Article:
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Any therapy conducted via telephone is not covered by insurance, unless of course the phone is being used as a platform for video using an app.

90837 is a "timed code" it does not signify that the visit took place in person.  It absolutely cannot be used for phone therapy.

When submitting claims to insurance for teletherapy, you would use the appropriate timed code (90832, 90834, 90837), place of service 02 (telehealth) and a GT modifer. 
Starting Your Own Medical Billing Business / Re: Medicare Primary question
« Last post by PMRNC on Today at 09:51:56 AM »
I've had so many opportunities to bill for LMT's out here but I always refer them out because of that.
Exactly, that's why they should definitely contact the secondary BEFORE seeing the patient!   ;D
Starting Your Own Medical Billing Business / Re: Medicare Primary question
« Last post by PMRNC on Today at 07:53:19 AM »
I missed that it was an LMT.. sorry!!  I've heard of others getting a letter from Medicare since they don't cover LMT's the problem however is that most secondaries follow Medicare rules.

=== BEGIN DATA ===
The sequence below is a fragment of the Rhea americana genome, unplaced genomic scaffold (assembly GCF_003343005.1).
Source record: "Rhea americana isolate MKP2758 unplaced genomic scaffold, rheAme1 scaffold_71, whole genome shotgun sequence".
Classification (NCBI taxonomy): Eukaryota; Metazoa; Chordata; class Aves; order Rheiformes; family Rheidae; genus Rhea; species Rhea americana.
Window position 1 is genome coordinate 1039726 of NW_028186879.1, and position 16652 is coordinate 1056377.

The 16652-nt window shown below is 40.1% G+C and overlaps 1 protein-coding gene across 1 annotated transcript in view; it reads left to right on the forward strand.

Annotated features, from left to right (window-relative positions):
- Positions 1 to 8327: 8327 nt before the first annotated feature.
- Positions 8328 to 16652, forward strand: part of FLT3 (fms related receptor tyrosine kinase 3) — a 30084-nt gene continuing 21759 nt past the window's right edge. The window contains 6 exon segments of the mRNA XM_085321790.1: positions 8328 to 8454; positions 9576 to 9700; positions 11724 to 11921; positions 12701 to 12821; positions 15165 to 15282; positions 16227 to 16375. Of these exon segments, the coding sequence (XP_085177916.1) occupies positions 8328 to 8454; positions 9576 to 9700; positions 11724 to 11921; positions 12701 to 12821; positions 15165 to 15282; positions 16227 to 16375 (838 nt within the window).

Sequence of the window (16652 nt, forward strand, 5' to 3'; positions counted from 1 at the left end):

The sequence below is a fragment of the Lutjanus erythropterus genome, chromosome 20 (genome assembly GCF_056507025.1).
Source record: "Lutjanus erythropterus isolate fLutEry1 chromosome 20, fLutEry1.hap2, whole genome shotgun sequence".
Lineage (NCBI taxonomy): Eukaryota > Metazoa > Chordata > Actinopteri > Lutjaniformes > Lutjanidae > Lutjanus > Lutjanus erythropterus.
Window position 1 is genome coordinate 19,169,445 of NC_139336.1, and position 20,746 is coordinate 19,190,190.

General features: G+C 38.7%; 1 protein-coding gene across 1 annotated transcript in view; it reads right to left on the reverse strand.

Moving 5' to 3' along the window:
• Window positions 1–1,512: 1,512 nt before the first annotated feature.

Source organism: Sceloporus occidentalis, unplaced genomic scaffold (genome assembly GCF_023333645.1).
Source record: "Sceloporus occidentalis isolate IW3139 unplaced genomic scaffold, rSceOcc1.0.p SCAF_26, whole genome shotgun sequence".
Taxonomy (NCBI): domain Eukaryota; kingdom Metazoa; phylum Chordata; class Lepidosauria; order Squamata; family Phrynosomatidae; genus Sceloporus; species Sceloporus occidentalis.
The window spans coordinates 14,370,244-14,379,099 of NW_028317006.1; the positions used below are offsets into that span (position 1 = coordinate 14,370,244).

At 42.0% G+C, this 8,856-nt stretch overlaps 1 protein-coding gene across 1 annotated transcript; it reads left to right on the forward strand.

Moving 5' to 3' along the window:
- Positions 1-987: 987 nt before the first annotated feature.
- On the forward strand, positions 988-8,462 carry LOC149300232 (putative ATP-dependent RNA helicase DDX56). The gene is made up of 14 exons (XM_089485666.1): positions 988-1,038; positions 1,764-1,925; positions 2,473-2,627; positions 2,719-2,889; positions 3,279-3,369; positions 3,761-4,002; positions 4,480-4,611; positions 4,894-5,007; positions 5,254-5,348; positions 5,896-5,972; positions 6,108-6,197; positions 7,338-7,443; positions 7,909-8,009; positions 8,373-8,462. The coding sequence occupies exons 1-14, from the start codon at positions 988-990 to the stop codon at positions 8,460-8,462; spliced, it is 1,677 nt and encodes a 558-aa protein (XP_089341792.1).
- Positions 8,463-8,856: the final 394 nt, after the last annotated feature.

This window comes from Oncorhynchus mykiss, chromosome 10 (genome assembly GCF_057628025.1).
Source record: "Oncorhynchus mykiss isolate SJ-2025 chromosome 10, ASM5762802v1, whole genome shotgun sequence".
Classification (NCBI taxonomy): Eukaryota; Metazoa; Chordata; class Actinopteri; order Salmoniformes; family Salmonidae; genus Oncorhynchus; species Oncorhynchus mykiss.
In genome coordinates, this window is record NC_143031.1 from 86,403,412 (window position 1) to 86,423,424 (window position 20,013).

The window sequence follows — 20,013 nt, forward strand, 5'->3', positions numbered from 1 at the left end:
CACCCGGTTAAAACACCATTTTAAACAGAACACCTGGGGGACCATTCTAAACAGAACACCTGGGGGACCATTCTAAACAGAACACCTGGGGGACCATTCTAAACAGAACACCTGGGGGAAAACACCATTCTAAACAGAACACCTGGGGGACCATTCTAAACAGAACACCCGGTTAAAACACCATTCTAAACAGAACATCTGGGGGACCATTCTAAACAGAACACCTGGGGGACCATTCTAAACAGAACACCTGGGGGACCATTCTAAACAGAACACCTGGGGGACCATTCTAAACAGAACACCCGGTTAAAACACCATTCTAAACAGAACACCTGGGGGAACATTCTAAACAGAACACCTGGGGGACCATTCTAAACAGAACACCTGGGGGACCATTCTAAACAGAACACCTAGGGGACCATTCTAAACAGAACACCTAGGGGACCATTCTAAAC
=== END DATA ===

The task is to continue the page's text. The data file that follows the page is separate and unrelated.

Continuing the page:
Agree with Michele on this but this needs to be addressed:

but I have been billing them under 90837

Not good.

I totally missed that statement!  Linda is right, that is not good.  90837 is a "face to face" code.  It should not be used for telephone sessions. 
Hi all! We are a brand new billing company that is just getting started. We have yet to land our first client, but have some promising leads. In the meantime Iím wondering about billing software. We decided on Healhpac for our billing software, anyone have experience with that? And Navicure for our clearinghouse, experiences? Good/ bad?!?

Are we better off waiting to see who our clients use, and maybe just use their software? I hate to incur costs that we donít need to. Thanks so much!

I have never heard of either the software company or the clearinghouse so I can't comment on that.  Like Linda said, many of us wish we had a way to ask this question when we started.  In 1994 there wasn't any place to get the information available today.  We started with a bad company, then switched blindly to Lytec.  Fortunately Lytec has been a good product for us.   Like Linda, we also utilize other softwares that our clients use.  We have clients that don't have any system (some don't even have a computer, or a fax machine!) and we use ours for them.  Some have systems but they want us to use ours.  And others want us to work out of theirs.  Honestly I can't even say one works better than the other.  It really depends on the individual situation and needs of the provider.  The important thing is to be open.  We are flexible when we meet with a provider.  That doesn't mean we do whatever they want or bend over backwards!  But we consider what they need and what we can do.  It may be something different than we currently do but if it makes sense we will consider it.